Stensvold CR (2012). Thinking Blastocystis out of the box. Trends in parasitology PMID: 22704911

Yan Y, Su S, Ye J, Lai X, Lai R, Liao H, Chen G, Zhang R, Hou Z, & Luo X (2007). Blastocystis sp. subtype 5: a possibly zoonotic genotype. Parasitology research, 101 (6), 1527-32 PMID: 17665214

Wednesday, June 27, 2012

Dressed Up For The Party But No Invitation...

Here's a bit on the personal side: I'm very thankful to the viewers of this blog! I get quite a lot of encouragement from readers and also good suggestions for future blog posts, which is immensely inspiring and helps me to keep up spiritis at times when things are not going my way... like just now: Funding for Blastocystis research is really, - and I mean REALLY difficult to obtain. Lately, I was microns away from notching a €1.34M grant for research in Blastocystis genomics/transcriptomics/phylogenetics/epidemiology - we had the scene all set with great track record and expertise, potential PhD candidates, superb partners and perfect lab infrastructure; I was one of the few runner-ups, but, alas - no luck! Never been so close to something that big and feeling terribly gutted... Well, next up is the EU (again). Also, we're trying to look into the possibility of world experts joining forces, but to find 100% relevant calls for this is extremely challenging. And if the call is not 100% relevant, applying for funding is a complete waste of time...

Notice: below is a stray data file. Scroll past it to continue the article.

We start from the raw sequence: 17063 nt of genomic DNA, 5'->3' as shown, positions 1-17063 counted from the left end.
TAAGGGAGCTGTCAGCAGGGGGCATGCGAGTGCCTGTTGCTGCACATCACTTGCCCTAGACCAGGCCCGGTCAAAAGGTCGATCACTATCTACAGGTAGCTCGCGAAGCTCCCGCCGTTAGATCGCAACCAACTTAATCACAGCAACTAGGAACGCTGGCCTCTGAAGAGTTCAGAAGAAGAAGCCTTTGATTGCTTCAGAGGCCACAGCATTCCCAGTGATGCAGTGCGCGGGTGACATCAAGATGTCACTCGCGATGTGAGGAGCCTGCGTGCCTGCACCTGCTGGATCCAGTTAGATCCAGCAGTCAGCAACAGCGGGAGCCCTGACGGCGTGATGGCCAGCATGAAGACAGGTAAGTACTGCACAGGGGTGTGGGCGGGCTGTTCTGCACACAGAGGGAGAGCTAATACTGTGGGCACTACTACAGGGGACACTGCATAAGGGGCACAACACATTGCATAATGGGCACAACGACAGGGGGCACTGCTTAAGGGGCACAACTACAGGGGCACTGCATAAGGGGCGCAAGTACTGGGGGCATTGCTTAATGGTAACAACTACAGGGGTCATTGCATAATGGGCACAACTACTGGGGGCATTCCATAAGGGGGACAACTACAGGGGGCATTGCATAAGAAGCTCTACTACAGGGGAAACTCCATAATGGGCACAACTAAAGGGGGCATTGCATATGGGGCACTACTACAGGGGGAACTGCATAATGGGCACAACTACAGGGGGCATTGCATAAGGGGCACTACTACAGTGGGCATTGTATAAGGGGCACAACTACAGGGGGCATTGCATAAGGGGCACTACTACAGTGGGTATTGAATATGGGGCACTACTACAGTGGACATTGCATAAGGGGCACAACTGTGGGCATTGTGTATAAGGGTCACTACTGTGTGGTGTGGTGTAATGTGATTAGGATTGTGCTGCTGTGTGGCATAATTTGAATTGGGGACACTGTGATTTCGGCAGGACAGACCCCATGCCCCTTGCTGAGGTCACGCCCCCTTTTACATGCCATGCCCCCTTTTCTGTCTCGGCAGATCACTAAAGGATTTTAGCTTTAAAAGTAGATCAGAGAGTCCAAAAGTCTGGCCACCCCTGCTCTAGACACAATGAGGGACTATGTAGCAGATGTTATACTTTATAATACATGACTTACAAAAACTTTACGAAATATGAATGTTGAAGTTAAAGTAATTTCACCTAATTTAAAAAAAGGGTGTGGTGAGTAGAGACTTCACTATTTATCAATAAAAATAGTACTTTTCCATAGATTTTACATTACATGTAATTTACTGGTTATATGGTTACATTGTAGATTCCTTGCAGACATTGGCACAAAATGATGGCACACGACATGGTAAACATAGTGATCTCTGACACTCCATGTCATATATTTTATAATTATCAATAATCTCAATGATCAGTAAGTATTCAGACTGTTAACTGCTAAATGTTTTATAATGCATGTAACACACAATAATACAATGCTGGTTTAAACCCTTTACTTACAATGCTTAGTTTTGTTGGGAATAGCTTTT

The Latest News from the Human Microbiome Project

Video podcast from ASM2012. Plenty more at MicrobeWorld. It even comes with a bit of jazz music!

Monday, June 25, 2012

Microbiome Blog Posts

Here's a couple of interesting blog posts on the microbiome, some of which also expand a bit on the hygiene hypothesis:

10 Ways the Human Microbiome Project Could Change the Future of Science and Medicine
"By treating our microbiomes like ecosystems — equipping it with the resources it needs to sort itself out rather than attacking it, guns blazing — some researchers hope to usher in a new way of thinking about our relationship with bacteria and other microorganisms." - Find it here.

Human microbiota and atherosclerosis
Data adding to the infection hypothesis of atherosclerosis; find it here.

Are Your Gut Bacteria Vegetarian?
Examples of how differences in diets may be associated with differences in gut microbiota. Find it here

Gut Flora, Probiotics and Vitamins A + D - Do they influence Allergy and Autoimmunity?